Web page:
I keep the spray + tampons in a bag I call my “emergency kit”. My emergency kit goes with me EVERYWHERE, like a binky. One friend suggested to not be so afraid and instead say: “I know you’re coming and I’m ready for you.” I say that, but really, I’m still afraid. As if my uterus is planning some diabolical unveiling at the most inopportune moment, like my brother’s wedding next month.

As of now, my nausea has almost disappeared, to where I only get it a couple of times a week and it’s bearable. My anxiety has decreased too. It’s not completely gone, mind. Some nights I can fall asleep around 2:30am, some nights it’s still 6am. That’s why I’m not making a big deal about it either way. Sleep is still that tricky fly I’m trying to catch with chopsticks. But, no big deal.

I’ve passed the 60 day mark; now I’m eagerly awaiting Sept 27 which will be my 90 day mark and NO MORE LUPRON affecting my system. Heyoooh!

Dr. Mathias is quite the curious guy. While he prescribed me new medication for my anxiety, he also suggested that I go see a practitioner of BEST to clear my energy fields, because there are things in my genetic code that are interfering with my healing. Alright, done. I get my fields cleared on the 16th. I’ll keep you posted on the results.

OH! I almost forgot. A new blog is in the works. In an attempt to not be imprisoned by my endo diet, I acted on a whim and made gluten free/sugar free waffles with “fake” syrup. They were glorious. So I’ve decided to start an endo-friendly recipe blog to keep my brain from going to mush and to grease the wheels of the creativity train that has been idling by the platform. I have several recipes in the works and am really excited that having endo doesn’t mean I will be a “grilled chicken and veggies/no sauce” kind of girl for the rest of my life. Ima tear some food up, y’all.

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Lupron: my nemesis

Life has not gotten better since surgery. In fact, it’s getting worse. It’s 4:30AM as I sit here editing this post, preparing to publish it. I’m still awake…like every night. The anxiety keeps my body agitated and steals my sleep.

I’ve been reading a ton of endo blogs and have even become a member of a Facebook group for women with endo where I find a ton of support, and answers to questions about symptoms and drugs from women going through the same thing. It’s nice to have that community to lean on. Everyone is very kind, and quick to give sound advice.

My last Lupron shot was June 27. Which means by July 27 it was walking its way out of my system. Around that time my anxiety SURGED, to where I am now taking 4mg of Xanax at night, apparently to no avail. The anxiety has trickled into my days as well, which means daily doses are now on the horizon. And the nausea…oh god the nausea. It’s unbearable. I am nauseated all day long. I count my days by the hour now, considering each one a victory when I don’t feel like puking.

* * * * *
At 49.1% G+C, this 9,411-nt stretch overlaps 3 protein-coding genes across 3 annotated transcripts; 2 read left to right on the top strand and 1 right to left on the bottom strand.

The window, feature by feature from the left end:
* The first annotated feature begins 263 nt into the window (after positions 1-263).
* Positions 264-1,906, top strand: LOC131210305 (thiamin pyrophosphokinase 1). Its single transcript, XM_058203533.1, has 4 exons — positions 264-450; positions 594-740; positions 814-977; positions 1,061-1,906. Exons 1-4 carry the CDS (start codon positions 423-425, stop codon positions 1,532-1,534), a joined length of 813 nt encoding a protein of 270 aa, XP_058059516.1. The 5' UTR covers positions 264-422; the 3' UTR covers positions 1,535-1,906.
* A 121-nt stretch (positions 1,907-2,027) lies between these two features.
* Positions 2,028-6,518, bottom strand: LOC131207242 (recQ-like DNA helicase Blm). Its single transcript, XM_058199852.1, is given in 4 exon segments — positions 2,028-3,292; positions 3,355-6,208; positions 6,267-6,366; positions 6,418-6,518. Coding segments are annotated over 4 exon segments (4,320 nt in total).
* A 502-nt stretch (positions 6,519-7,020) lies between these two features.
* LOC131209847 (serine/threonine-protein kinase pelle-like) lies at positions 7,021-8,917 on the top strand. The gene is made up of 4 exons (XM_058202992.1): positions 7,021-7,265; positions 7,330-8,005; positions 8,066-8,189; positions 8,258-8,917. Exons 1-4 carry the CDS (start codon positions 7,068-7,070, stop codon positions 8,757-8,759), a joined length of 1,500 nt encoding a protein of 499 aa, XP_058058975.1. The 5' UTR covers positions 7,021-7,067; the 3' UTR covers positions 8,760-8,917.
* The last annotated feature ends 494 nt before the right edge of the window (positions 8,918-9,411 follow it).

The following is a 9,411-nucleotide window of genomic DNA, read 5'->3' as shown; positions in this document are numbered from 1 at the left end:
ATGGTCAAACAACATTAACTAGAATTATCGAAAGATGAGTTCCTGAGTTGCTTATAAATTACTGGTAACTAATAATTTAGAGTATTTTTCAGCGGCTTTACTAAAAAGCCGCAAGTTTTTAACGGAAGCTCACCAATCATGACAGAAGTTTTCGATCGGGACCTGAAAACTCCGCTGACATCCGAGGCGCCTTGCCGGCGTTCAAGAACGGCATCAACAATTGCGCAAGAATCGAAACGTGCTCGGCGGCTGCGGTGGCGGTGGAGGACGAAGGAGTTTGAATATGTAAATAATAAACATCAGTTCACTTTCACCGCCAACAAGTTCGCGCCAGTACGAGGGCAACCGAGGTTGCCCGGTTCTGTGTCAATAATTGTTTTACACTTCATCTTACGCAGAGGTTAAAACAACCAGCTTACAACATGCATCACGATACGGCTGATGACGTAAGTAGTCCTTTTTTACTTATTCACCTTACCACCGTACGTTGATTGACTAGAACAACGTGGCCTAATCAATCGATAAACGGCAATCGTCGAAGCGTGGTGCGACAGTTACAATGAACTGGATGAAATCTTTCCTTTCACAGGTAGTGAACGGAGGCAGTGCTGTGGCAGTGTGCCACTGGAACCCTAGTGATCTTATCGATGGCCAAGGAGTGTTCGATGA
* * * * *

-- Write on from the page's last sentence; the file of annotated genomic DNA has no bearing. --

I had my post-op with Mangal last week…here he is!

photo (3)

He wanted to keep me off of the birth control until I had a cycle, but I’ve been feeling so awful I begged him to put me back on it. If I don’t have a period after these next 3 rounds then they are going to force one via injection…I think is what he said. I’m sure that won’t be pleasant.

I called him yesterday to see if I could have something for the nausea, but he hesitated in giving me anything because it will make the lake dirty… if you remember that analogy. He suspected it was the birth control causing the nausea. Well…I have to take the birth control to keep the endo from coming back, so what am I supposed to do? He suggested diet and exercise, but I’m active daily and have been following the endo diet for months anyway. Dead end.

Today I talked to a nurse at Mathias’s office, and as she read aloud all of the side effects of Lupron, it was me. Hair loss, extreme thirst, nausea, anxiety, hot flashes…those were just a handful of everything that it can cause. I’ve experienced almost every single one. She explained that what happened is that the Lupron told my body “Hey, shut everything down, right now!” but then adding the birth control too is saying “Weeeeell wait a minute. Maybe don’t quite shut everything down,” in an attempt to minimize the symptoms I have now. Imagine the state of confusion that can cause. Especially in a body already distressed from a chronic disease.

Her thoughts: It may be the end of September/beginning of October before I will start to feel normal again. My hormones are going nuts right now. The Lupron has packed its bags, looked happily around at the devastation it caused, and left without looking back. Now my body is fighting the signals Lupron gave, which is causing all sorts of chaos. In a nutshell, the Lupron did a great job of suppressing everything, which is why I’m having such extreme reactions now.

None of my symptoms alarmed her, which somewhat comforted me. She said she’s been doing this for 20 years, and all they can do is treat the symptoms (anxiety/nausea, etc.) until everything balances out. That could be tomorrow, or in a month – everyone is different. But the general rule for Lupron is to wait 60-90 days after your last injection before things go back to normal.

She’s going to talk to Mathias about switching my birth control, due to the nausea and because I’m on a very lose dose that probably won’t stop my period on continual therapy. She also mentioned that my period, when it comes, is going to be straight from hell – so I have that to look forward to.

Overall, I’m scared and confused. My body is spiraling out of control and I’ve never been this sick. I have a team of doctors to consult, but it takes time to get a hold of each one, explain what’s going on, the timing of each past procedure, what meds I’ve tried, and what to do next. And if someone gives me conflicting information, then I have to start all over. I’ve been treading water in this lake of hope, waiting for someone to throw me a life raft. But now, I would simply settle for someone saying, “Just sink. It’s not going to get any better than this.” Because secretly I feel like that is the real answer, but no one wants to tell me.